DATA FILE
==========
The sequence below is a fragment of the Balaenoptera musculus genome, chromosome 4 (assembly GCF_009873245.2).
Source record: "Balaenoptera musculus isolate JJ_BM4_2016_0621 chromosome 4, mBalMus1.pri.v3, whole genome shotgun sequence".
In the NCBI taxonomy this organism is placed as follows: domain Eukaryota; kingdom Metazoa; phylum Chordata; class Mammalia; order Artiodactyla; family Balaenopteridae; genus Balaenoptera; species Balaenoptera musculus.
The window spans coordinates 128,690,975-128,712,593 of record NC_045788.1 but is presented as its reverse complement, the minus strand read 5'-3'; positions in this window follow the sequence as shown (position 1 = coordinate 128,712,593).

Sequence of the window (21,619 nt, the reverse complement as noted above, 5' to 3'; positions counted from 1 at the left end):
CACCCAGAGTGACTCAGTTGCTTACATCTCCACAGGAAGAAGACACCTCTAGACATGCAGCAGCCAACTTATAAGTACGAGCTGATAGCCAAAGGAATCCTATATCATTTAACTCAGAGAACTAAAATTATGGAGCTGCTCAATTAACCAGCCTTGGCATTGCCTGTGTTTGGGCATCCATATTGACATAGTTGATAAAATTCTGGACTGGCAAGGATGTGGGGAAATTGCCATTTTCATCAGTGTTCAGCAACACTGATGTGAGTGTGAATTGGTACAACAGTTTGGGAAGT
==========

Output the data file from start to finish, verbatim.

The sequence below is a fragment of the Balaenoptera musculus genome, chromosome 4 (assembly GCF_009873245.2).
Source record: "Balaenoptera musculus isolate JJ_BM4_2016_0621 chromosome 4, mBalMus1.pri.v3, whole genome shotgun sequence".
In the NCBI taxonomy this organism is placed as follows: domain Eukaryota; kingdom Metazoa; phylum Chordata; class Mammalia; order Artiodactyla; family Balaenopteridae; genus Balaenoptera; species Balaenoptera musculus.
The window spans coordinates 128,690,975-128,712,593 of record NC_045788.1 but is presented as its reverse complement, the minus strand read 5'-3'; positions in this window follow the sequence as shown (position 1 = coordinate 128,712,593).

Sequence of the window (21,619 nt, the reverse complement as noted above, 5' to 3'; positions counted from 1 at the left end):
CACCCAGAGTGACTCAGTTGCTTACATCTCCACAGGAAGAAGACACCTCTAGACATGCAGCAGCCAACTTATAAGTACGAGCTGATAGCCAAAGGAATCCTATATCATTTAACTCAGAGAACTAAAATTATGGAGCTGCTCAATTAACCAGCCTTGGCATTGCCTGTGTTTGGGCATCCATATTGACATAGTTGATAAAATTCTGGACTGGCAAGGATGTGGGGAAATTGCCATTTTCATCAGTGTTCAGCAACACTGATGTGAGTGTGAATTGGTACAACAGTTTGGGAAGT